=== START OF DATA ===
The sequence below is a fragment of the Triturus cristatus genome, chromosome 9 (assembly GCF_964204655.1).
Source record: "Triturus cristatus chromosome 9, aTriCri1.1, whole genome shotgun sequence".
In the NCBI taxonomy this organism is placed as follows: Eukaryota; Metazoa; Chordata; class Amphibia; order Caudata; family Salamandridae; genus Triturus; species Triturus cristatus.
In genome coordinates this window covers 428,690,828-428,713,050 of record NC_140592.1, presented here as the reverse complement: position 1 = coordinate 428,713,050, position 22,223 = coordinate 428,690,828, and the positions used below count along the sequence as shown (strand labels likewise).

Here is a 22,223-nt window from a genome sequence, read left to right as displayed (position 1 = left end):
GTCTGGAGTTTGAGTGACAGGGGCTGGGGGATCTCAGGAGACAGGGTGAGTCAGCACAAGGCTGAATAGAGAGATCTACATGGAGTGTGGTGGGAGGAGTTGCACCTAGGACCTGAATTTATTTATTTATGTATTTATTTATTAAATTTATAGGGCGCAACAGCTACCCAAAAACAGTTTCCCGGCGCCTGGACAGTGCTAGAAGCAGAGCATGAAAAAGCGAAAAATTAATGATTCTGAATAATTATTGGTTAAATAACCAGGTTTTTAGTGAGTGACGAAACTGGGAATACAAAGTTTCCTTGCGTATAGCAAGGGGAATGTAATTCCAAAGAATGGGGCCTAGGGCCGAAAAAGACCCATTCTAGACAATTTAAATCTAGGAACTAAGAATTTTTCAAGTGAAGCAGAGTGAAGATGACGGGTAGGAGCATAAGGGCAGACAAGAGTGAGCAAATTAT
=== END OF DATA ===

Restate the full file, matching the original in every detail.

The sequence below is a fragment of the Triturus cristatus genome, chromosome 9 (assembly GCF_964204655.1).
Source record: "Triturus cristatus chromosome 9, aTriCri1.1, whole genome shotgun sequence".
In the NCBI taxonomy this organism is placed as follows: Eukaryota; Metazoa; Chordata; class Amphibia; order Caudata; family Salamandridae; genus Triturus; species Triturus cristatus.
In genome coordinates this window covers 428,690,828-428,713,050 of record NC_140592.1, presented here as the reverse complement: position 1 = coordinate 428,713,050, position 22,223 = coordinate 428,690,828, and the positions used below count along the sequence as shown (strand labels likewise).

Here is a 22,223-nt window from a genome sequence, read left to right as displayed (position 1 = left end):
GTCTGGAGTTTGAGTGACAGGGGCTGGGGGATCTCAGGAGACAGGGTGAGTCAGCACAAGGCTGAATAGAGAGATCTACATGGAGTGTGGTGGGAGGAGTTGCACCTAGGACCTGAATTTATTTATTTATGTATTTATTTATTAAATTTATAGGGCGCAACAGCTACCCAAAAACAGTTTCCCGGCGCCTGGACAGTGCTAGAAGCAGAGCATGAAAAAGCGAAAAATTAATGATTCTGAATAATTATTGGTTAAATAACCAGGTTTTTAGTGAGTGACGAAACTGGGAATACAAAGTTTCCTTGCGTATAGCAAGGGGAATGTAATTCCAAAGAATGGGGCCTAGGGCCGAAAAAGACCCATTCTAGACAATTTAAATCTAGGAACTAAGAATTTTTCAAGTGAAGCAGAGTGAAGATGACGGGTAGGAGCATAAGGGCAGACAAGAGTGAGCAAATTAT